Results and Impact Symposium with brief talks from philosophy, neuroscience and art on the topic of 'perception'. Starter of a 4-day multidisciplinary art exhibit. Most important impact: being able to organise an event with professionals from the arts scene was very interesting. I found very useful to understand a bit what is required to mix well art & science. People showed great interest in the dichotomy of perception vs reality. Good feedback.
Year(s) Of Engagement Activity 2017
URL http://homeofart.org/2017/03/decoding-sensations-curious-brew-art/
 
Description Science Art workshop 
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Results and Impact 'Winter workshop' Science art workshop for primary school children in Kings Cross, London
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Description Technical training in electrophysiological and bio-photonic instrumentation 
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Part Of Official Scheme? No
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Primary Audience Postgraduate students
Results and Impact Postgraduate students and postdoctoral researchers in physiology often have insufficient technical background to understand the instrumentation used in research and its limitations. To address this, two annual residential workshops each provide two weeks training in electronics, instrumentation, optical methods and microscopy for 20 UK, European and international students. Both courses have 40-50 applicants each year internationally.
'Microelectrode Techniques for Cell Physiology'runs each September since 1984 at the Marine Biological Association in Plymouth. It comprises 25 lectures and 60 hours of hands on practical work and demonstrations. As well as the MBA, it is sponsored by BBSRC, the Physiological Society and the Company of Biologists. Around 50 instructors teach electronic and optical methods with support from instrumentation companies. All are engaged in research or development. Webpage www.mba.ac.uk/microelectrode-techniques-cell-physiology
'Electrophysiological recording and Optical Imaging in Neuroscience' runs each spring at the Universite Paris Descartes and Ecole Normale Superieure in Paris since 2009. The emphasis is more with biophotonics applied in neuroscience than the Plymouth cell physiology version. There are 25 lectures and 40 hours practical and demonstrations. Many instructors teach both courses and support is from instrumentation and optical companies and local institutions. Web: www.parisneuro.ovh
Feedback from both courses is overwhelmingly positive. Major benefits for students are in meeting peers at a similar stage in career and contact with experts in particular techniques. Supervisors comment on the confidence students aquire after attending the workshops. Around 800 students have taken part in one or other workshop since 1984. For the instructors and instrument makers the workshops are a focus for technical developments.
Year(s) Of Engagement Activity 2017,2018
URL http://www.parisneuro.ovh
 
Description The Infinite Brain - Public Event 
Form Of Engagement Activity Participation in an activity, workshop or similar
Part Of Official Scheme? No
Geographic Reach Local
Primary Audience Other audiences
Results and Impact 500 - 1000 people attended a A table-top public activity to explore what the connectome is and how The Crick studies it. Impact: first contact of people with what The Crick is (they had lived with the plans & construction for long, but scientists hadn't moved in yet).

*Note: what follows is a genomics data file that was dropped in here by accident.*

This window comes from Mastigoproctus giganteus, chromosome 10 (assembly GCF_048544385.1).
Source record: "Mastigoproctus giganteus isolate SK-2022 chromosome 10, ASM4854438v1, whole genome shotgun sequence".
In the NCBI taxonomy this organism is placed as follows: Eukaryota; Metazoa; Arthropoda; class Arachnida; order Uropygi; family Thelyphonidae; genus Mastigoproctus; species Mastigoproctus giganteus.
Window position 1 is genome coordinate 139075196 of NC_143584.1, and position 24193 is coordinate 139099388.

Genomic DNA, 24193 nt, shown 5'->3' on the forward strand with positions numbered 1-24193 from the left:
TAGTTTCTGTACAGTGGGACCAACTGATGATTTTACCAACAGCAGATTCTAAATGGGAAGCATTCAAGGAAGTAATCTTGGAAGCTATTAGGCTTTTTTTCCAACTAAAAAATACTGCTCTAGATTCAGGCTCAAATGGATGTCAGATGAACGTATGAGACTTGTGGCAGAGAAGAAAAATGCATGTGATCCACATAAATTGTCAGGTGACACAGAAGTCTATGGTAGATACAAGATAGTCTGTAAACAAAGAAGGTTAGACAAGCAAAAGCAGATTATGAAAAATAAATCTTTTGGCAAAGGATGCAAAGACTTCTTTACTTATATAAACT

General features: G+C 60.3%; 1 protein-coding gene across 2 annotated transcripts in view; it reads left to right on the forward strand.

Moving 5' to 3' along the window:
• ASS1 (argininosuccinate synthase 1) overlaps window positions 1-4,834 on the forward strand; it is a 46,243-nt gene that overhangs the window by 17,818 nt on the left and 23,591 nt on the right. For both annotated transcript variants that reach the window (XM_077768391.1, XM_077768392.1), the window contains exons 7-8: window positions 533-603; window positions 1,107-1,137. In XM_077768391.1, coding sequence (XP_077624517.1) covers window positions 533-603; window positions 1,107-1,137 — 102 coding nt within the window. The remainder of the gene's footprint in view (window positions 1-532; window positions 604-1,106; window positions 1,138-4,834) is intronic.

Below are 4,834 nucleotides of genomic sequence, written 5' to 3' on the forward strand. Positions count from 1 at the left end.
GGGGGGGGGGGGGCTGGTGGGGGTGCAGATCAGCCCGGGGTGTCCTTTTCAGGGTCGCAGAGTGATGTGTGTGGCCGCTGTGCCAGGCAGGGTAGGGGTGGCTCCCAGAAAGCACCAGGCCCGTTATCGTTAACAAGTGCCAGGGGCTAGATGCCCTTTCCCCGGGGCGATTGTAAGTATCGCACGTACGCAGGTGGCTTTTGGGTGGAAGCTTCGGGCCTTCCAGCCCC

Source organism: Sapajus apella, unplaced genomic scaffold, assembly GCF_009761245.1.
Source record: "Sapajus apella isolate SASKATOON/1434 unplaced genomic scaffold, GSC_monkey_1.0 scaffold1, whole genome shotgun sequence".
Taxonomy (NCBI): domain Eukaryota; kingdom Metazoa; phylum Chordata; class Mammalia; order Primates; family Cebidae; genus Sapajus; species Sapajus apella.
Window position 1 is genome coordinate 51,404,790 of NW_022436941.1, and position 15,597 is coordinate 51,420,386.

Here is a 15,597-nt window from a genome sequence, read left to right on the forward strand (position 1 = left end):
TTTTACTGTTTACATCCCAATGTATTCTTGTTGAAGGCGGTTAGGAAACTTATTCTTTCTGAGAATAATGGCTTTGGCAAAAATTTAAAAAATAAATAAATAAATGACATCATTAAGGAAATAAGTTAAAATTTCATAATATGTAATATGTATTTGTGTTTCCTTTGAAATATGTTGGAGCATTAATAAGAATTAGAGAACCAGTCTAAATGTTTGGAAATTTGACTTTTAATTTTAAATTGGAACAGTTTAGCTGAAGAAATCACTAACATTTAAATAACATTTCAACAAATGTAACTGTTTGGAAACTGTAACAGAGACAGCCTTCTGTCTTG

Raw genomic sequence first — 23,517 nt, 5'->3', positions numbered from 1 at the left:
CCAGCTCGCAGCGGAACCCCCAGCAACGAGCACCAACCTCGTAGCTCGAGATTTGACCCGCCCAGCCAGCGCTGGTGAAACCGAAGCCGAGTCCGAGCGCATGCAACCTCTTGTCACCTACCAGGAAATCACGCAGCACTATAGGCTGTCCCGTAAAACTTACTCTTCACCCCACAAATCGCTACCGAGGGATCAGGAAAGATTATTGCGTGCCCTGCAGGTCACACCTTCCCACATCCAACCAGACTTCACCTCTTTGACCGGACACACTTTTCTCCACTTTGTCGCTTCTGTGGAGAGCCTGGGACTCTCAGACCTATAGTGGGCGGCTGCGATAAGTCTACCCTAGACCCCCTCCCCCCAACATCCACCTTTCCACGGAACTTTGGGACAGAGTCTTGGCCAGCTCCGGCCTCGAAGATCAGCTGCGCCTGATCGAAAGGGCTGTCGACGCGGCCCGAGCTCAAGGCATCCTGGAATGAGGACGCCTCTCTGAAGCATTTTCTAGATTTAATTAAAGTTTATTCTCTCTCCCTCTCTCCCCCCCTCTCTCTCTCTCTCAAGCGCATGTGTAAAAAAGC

Year(s) Of Engagement Activity 2016
URL http://somerstownart.org/
 
Description You are electric at Crick Discovery day - Public event 
Form Of Engagement Activity Participation in an activity, workshop or similar
Part Of Official Scheme? No
Geographic Reach Local
Primary Audience Public/other audiences
Results and Impact Registering nerve stimulation from you and driving those impulses onto your friend allows kidnapping your partner's fist, which will close on your will. Most important impact: very interactive activity, interesting and fun. People enjoyed, both kids and adults.
Year(s) Of Engagement Activity 2018
URL https://www.crick.ac.uk/whats-on/upcoming-events/2017/06/17/crick-discovery-day/
 
Description Your reality is Broken at Wellcome Friday Spectacular 
Form Of Engagement Activity A talk or presentation
Part Of Official Scheme? No
Geographic Reach Local
Primary Audience Public/other audiences
Results and Impact object-oriented standing small talk. Neuroscientists were scattered along the venue holding an object that related to their research. That would be used as a spark to engage in conversations with attendees about our research. Other activities were taking place simultaneously (dance, talks, ...). Most important impact: very interactive activity, the proximity to the public drives the conversation to a more personalised field. Being scattered, out-of-focus of the event's attention leads people to feel less shy, to ask more. Then the performance becomes personalised.
Year(s) Of Engagement Activity 2017
URL https://www.mas-productions.org/your-reality-is-brokenthe-wellcome-trust/
 
Description Zoetropes of Discovery - Art Science Workshop 
Form Of Engagement Activity Participation in an activity, workshop or similar
Part Of Official Scheme? No
Geographic Reach Local
Primary Audience Schools
Results and Impact Combining art and science by building zoetropes depicting animations such as cell duplications or immune responses. Most important impact: Making science available and building interest in research to local school kids.
Year(s) Of Engagement Activity 2017
URL https://www.crick.ac.uk/whats-on/upcoming-events/2017/07/20/zoetropes-of-discovery-20-july/